All in all, the hours needed to survey and prepare the data for a client can often equal several days for even the smallest project.  

Tuesday, May 13, 2014

Parking Must Be Level

Businesses all over California are being hit by lawsuits for nonconforming accessible parking stalls.   While most of these stalls may appear to be in compliance, most are not and even if the accessible stall is the correct size and has the proper signage, there are still hidden nonconforming conditions on the ground in the form of the accessible parking stall level.   

Accessible parking stalls and the adjacent aisle must be level.   If not, those disabled individuals that use a specialized van can not load and unload via the ramp or hydraulic lift that many of the vans have on the passenger side.   This is a really big issue as it really makes no sense to have an accessible stall with the proper signage that the disabled can not use because they can not get out of their van.

I wrote about this issue in detail in my blog on December 9, 2013 at which time I showed an example of a nonconforming stall and discussed the issues related to stall level and despite my warnings, businesses are continuing to have lawsuits filed against them for accessible parking spaces that are not level.   Drive around town as I do and it’s easy to spot businesses that have received lawsuits………….they have a brand new completely regarded and repaved accessible parking stall.   The photograph above shows just such case. 
Previously the parking lot shown in the photograph had an accessible parking stall at the other end of the parking lot that was not level.   To get this parking space level, the new accessible space needed to be completely regarded and a retaining curb was installed to deal with the grade difference.   Not necessarily the best situation, but always better than a lawsuit.

As many of the ADA lawsuits that my clients receive are for ADA violations in the parking lot, I can not stress enough that accessibility in parking lots must be PERFECT.    Having a parking lot with perfect accessibility is one of the best ways to avoid ADA lawsuits although it’s also important to address ALL of the ADA issues on a property to be completely secure.  Also, please remember when making ADA improvements, you must consult your local building officials as to any permits or approvals that may be required.

Wednesday, April 30, 2014

Don't Use The Word Handicapped

I was meeting with a client the other day and as we were discussing the improvements that he needed to make to his property, he kept referring to them as handicapped improvements.   After a couple mentions of the word, I explained to him the word handicapped was demeaning to those with disabilities and he should use the word disabled instead of handicapped.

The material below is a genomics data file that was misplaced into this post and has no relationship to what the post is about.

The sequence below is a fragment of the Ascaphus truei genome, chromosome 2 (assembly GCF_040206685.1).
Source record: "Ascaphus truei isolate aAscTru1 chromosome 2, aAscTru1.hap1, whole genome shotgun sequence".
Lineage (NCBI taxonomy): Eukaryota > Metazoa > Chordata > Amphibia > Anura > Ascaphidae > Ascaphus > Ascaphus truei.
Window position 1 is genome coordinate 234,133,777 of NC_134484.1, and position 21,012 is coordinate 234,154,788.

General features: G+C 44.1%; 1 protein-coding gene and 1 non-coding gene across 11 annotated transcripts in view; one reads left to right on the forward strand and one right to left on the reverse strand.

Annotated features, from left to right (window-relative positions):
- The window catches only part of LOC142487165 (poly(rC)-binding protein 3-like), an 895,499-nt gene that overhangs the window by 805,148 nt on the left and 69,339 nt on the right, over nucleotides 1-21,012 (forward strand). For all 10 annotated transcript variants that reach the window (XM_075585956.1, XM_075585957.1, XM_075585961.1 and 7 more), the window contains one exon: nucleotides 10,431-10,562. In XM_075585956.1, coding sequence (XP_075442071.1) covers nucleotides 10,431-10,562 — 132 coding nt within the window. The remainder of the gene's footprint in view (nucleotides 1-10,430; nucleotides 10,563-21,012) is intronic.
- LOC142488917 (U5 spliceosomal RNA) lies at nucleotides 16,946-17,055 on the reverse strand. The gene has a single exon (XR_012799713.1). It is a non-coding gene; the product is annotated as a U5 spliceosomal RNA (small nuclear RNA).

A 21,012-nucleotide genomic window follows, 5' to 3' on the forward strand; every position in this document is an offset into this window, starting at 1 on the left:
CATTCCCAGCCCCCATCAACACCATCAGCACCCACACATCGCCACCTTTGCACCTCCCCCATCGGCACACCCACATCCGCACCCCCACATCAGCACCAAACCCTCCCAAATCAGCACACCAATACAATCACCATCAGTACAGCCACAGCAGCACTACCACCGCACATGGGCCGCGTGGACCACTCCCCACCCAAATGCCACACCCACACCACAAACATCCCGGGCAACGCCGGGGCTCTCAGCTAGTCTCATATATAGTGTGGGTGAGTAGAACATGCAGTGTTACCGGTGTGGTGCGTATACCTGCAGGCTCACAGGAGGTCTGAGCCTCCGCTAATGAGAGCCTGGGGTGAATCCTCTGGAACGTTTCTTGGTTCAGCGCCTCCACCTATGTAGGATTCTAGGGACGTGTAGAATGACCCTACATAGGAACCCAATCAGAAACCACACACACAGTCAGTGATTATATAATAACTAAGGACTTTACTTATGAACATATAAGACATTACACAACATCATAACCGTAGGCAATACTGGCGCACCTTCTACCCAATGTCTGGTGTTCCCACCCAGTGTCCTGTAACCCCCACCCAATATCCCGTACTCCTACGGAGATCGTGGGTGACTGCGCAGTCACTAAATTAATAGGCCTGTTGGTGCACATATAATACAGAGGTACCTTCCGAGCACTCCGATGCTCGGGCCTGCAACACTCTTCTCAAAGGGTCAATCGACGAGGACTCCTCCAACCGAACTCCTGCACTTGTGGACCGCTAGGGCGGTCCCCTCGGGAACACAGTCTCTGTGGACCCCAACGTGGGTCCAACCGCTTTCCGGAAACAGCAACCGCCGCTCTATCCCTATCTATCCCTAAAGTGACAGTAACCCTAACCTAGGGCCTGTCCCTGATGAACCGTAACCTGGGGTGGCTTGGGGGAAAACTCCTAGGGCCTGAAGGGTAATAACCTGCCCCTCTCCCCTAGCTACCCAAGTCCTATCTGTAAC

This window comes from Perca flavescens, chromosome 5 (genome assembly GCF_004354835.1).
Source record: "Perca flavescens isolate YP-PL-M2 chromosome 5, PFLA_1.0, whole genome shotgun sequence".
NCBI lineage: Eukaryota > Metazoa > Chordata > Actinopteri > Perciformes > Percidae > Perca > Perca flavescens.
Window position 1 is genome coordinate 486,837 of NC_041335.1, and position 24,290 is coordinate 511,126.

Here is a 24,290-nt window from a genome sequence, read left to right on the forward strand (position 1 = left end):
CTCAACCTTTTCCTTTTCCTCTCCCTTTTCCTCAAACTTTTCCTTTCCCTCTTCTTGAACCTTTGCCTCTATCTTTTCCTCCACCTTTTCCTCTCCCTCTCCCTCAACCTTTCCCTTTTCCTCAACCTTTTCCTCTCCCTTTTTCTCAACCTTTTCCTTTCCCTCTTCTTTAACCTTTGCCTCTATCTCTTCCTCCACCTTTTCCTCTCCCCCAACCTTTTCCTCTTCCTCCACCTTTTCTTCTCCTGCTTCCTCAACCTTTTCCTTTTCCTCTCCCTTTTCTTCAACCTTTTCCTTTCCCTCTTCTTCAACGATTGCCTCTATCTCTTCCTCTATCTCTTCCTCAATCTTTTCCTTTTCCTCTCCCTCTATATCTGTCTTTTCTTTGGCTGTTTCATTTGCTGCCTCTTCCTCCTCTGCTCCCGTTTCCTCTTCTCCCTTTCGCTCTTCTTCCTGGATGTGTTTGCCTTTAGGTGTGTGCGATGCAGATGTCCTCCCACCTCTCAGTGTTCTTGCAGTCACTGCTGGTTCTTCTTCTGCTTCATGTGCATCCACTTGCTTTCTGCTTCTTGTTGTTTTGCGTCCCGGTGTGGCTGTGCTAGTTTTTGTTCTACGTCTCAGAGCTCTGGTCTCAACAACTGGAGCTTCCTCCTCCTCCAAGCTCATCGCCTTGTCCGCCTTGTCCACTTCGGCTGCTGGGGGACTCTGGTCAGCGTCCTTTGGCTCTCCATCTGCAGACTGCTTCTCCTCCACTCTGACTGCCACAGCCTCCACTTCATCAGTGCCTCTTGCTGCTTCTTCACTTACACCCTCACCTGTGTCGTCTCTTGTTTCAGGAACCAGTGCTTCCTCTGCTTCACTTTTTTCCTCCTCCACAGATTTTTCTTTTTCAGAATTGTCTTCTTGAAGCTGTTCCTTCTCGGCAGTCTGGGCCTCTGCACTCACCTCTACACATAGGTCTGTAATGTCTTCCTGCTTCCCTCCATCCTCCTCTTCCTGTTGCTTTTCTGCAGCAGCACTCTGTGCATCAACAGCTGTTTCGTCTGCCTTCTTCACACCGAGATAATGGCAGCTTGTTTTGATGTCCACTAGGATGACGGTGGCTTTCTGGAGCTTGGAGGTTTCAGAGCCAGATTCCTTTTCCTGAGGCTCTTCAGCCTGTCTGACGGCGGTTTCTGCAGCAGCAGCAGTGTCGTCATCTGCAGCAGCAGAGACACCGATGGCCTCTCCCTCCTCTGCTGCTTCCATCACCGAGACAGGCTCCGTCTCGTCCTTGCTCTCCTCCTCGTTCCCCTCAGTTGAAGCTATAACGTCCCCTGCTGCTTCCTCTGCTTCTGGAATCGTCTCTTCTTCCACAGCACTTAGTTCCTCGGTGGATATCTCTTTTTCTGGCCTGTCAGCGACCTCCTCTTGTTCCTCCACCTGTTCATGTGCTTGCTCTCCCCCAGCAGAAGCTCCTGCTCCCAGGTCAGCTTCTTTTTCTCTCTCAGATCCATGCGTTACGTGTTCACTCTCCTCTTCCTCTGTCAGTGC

The reason we use the word disabled instead of handicapped is because many individuals in the disabled community do not consider their disability a handicapped.   Many in the disabled community can have completely normal lives despite their disability so to describe them as handicapped would be totally inaccurate.

Using the word disabled instead of handicapped is hard for many of those in the design profession including architects, building officials and contractors because when the Americans with Disabilities Act (ADA) was first sign into law, many would refer to the improvements as handicapped improvements and as time went on, the word stuck.

Now in 2014, we and I specifically need to make sure we all use the correct nomenclature and refer to individuals as disabled and the improvements that are made for the disabled are referred to as accessibility improvements.

Wednesday, April 16, 2014

Non-Conforming Detectable Warnings

Detectable Warnings are used to warn someone with limited or no eyesight that they are about to enter a dangerous area such as rail tracks, a vehicular pathway or even a water feature.   These warnings can literally be a life-savor for the blind.

Section 11B-705 of the California Building Code (CBC) details the specific requirements for Detectable Warnings.   Some of the information included in 11B-705 includes horizontal and vertical dimensions for the required domes as well as the horizontal spacing for the domes.  It also states that Detectable Warnings should be of a contrasting color and of a different texture from the surrounding surfaces.   There is even a mathematical formula within the section to determine if the required visual contrast is acceptable.